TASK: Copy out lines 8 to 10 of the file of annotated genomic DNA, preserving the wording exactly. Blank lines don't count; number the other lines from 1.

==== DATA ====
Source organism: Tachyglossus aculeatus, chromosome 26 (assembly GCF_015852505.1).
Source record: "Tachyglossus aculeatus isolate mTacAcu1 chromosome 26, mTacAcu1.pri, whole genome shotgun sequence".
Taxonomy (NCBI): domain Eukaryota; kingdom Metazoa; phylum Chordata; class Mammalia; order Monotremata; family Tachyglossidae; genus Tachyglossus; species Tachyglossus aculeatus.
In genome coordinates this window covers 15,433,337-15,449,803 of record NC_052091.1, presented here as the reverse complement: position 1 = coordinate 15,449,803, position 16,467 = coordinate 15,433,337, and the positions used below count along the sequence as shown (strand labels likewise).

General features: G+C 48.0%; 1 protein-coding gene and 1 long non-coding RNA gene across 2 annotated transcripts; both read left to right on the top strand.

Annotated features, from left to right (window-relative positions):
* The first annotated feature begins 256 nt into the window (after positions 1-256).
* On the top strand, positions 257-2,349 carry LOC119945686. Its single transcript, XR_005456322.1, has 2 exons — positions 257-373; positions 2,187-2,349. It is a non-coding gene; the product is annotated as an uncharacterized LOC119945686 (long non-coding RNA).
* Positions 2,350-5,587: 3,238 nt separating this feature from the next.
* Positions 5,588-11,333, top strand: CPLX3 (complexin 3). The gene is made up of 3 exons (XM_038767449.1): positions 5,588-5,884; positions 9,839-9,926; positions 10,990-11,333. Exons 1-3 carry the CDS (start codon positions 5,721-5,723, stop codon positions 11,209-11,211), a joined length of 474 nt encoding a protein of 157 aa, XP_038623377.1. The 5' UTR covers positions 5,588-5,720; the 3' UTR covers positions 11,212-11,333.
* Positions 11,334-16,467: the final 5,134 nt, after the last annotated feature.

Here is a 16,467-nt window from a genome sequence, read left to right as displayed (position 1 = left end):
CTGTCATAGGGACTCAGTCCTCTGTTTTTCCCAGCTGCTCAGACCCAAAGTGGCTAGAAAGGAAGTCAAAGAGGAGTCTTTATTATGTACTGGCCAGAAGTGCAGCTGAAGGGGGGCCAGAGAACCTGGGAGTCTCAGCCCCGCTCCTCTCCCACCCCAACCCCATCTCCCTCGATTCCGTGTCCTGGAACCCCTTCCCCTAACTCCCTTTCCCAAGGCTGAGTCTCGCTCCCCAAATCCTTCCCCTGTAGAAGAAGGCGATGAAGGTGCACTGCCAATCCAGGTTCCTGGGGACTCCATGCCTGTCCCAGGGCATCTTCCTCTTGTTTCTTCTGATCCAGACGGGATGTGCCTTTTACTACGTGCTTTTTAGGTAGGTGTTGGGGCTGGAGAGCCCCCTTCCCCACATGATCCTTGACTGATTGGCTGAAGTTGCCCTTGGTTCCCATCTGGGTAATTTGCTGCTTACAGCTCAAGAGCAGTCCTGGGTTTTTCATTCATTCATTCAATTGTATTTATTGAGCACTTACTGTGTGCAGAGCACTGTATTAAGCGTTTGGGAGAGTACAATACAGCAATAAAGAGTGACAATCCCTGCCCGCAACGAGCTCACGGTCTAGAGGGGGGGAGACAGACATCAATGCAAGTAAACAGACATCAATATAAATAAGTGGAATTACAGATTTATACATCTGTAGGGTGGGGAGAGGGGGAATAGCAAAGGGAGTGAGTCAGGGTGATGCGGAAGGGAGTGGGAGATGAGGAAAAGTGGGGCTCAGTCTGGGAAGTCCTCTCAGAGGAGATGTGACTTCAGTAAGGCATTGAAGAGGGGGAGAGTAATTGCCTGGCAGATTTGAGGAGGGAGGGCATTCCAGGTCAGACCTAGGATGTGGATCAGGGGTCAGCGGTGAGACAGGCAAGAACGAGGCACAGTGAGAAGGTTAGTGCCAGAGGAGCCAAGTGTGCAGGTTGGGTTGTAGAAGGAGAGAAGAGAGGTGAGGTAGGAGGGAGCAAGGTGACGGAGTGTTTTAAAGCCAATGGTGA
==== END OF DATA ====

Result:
* On the top strand, positions 257-2,349 carry LOC119945686. Its single transcript, XR_005456322.1, has 2 exons — positions 257-373; positions 2,187-2,349. It is a non-coding gene; the product is annotated as an uncharacterized LOC119945686 (long non-coding RNA).
* Positions 2,350-5,587: 3,238 nt separating this feature from the next.
* Positions 5,588-11,333, top strand: CPLX3 (complexin 3). The gene is made up of 3 exons (XM_038767449.1): positions 5,588-5,884; positions 9,839-9,926; positions 10,990-11,333. Exons 1-3 carry the CDS (start codon positions 5,721-5,723, stop codon positions 11,209-11,211), a joined length of 474 nt encoding a protein of 157 aa, XP_038623377.1. The 5' UTR covers positions 5,588-5,720; the 3' UTR covers positions 11,212-11,333.